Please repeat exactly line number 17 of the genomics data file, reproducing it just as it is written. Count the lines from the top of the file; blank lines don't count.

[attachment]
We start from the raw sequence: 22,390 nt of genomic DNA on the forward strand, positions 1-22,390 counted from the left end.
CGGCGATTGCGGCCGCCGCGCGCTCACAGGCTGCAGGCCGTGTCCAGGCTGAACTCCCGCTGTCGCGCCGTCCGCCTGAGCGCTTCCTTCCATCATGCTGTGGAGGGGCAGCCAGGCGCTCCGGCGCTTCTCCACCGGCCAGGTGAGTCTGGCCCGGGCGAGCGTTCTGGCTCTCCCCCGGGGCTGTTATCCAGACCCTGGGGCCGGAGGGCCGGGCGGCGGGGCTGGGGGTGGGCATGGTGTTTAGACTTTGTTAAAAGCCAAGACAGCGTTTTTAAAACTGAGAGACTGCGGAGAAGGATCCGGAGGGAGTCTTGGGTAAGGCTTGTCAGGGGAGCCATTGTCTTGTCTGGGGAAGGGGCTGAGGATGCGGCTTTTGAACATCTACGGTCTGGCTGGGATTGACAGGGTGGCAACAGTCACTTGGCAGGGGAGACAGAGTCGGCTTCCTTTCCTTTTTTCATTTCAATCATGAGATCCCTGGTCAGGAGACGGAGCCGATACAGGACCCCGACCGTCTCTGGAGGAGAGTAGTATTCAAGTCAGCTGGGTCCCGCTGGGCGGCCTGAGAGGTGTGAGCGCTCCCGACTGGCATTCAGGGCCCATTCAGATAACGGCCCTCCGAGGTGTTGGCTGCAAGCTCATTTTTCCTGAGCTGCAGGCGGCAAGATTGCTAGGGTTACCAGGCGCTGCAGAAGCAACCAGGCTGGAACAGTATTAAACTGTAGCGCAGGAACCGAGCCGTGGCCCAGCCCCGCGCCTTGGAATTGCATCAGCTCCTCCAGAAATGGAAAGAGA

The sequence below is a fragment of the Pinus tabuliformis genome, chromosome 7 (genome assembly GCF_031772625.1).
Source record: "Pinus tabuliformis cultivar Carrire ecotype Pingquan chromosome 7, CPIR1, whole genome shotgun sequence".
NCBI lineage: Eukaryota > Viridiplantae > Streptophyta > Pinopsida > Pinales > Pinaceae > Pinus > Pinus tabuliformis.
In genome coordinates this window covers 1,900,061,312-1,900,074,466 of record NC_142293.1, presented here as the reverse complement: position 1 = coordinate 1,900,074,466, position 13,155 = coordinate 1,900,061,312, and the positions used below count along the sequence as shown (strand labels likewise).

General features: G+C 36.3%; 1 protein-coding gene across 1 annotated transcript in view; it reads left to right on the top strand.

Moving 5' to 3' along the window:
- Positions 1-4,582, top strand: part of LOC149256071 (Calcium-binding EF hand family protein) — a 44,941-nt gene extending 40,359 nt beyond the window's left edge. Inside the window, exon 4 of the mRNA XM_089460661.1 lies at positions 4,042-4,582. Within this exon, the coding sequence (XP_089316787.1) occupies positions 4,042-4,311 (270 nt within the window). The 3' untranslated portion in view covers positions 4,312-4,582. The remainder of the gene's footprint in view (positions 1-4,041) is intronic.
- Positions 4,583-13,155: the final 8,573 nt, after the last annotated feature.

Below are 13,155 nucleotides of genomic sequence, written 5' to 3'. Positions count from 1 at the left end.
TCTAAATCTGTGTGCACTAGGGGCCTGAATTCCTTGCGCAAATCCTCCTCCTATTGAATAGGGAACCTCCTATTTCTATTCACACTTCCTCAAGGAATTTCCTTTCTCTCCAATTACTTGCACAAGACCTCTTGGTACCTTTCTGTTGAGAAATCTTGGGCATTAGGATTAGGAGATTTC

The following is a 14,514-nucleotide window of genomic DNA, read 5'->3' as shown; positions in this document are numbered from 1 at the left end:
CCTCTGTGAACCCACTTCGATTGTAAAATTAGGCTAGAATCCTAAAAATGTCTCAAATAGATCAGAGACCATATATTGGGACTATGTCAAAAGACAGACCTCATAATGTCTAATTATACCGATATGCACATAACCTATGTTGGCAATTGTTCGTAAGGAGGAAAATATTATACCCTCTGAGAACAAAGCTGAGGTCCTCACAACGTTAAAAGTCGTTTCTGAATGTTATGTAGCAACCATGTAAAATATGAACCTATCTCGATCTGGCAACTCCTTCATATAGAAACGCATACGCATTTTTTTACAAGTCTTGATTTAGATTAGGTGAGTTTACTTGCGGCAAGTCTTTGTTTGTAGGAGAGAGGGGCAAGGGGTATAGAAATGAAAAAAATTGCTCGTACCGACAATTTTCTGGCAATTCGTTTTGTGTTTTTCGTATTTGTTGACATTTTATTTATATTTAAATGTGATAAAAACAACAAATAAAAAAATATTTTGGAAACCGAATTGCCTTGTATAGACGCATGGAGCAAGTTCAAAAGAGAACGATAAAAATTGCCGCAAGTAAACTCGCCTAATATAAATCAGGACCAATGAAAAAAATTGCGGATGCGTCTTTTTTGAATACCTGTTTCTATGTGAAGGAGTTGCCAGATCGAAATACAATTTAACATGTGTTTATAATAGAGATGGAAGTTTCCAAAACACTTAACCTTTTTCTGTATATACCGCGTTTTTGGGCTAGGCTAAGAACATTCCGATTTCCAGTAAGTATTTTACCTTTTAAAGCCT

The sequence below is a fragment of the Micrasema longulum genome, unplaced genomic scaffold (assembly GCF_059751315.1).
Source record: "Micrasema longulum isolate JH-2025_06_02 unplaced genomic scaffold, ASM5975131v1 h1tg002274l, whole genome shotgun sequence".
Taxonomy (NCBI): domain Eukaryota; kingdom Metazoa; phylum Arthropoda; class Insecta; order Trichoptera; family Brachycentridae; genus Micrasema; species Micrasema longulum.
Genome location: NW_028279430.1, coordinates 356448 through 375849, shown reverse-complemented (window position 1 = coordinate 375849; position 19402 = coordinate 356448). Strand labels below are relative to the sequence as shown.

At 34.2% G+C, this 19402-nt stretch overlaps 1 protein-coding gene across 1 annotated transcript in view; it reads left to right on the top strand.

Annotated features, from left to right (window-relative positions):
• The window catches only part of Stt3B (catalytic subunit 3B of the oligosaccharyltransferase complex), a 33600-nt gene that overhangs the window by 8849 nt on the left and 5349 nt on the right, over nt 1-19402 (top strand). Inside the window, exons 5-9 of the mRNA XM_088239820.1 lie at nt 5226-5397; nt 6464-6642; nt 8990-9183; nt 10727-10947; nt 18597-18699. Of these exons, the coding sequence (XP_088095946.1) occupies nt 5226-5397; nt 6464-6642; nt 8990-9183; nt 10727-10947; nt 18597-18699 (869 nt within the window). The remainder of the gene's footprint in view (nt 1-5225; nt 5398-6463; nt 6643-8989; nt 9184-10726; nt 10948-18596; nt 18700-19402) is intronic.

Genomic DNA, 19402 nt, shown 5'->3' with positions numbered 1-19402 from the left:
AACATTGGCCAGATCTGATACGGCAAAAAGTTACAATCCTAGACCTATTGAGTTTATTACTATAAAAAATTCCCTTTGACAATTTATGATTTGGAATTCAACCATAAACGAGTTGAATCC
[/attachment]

Taxonomy (NCBI): domain Eukaryota; kingdom Metazoa; phylum Arthropoda; class Insecta; order Trichoptera; family Brachycentridae; genus Micrasema; species Micrasema longulum.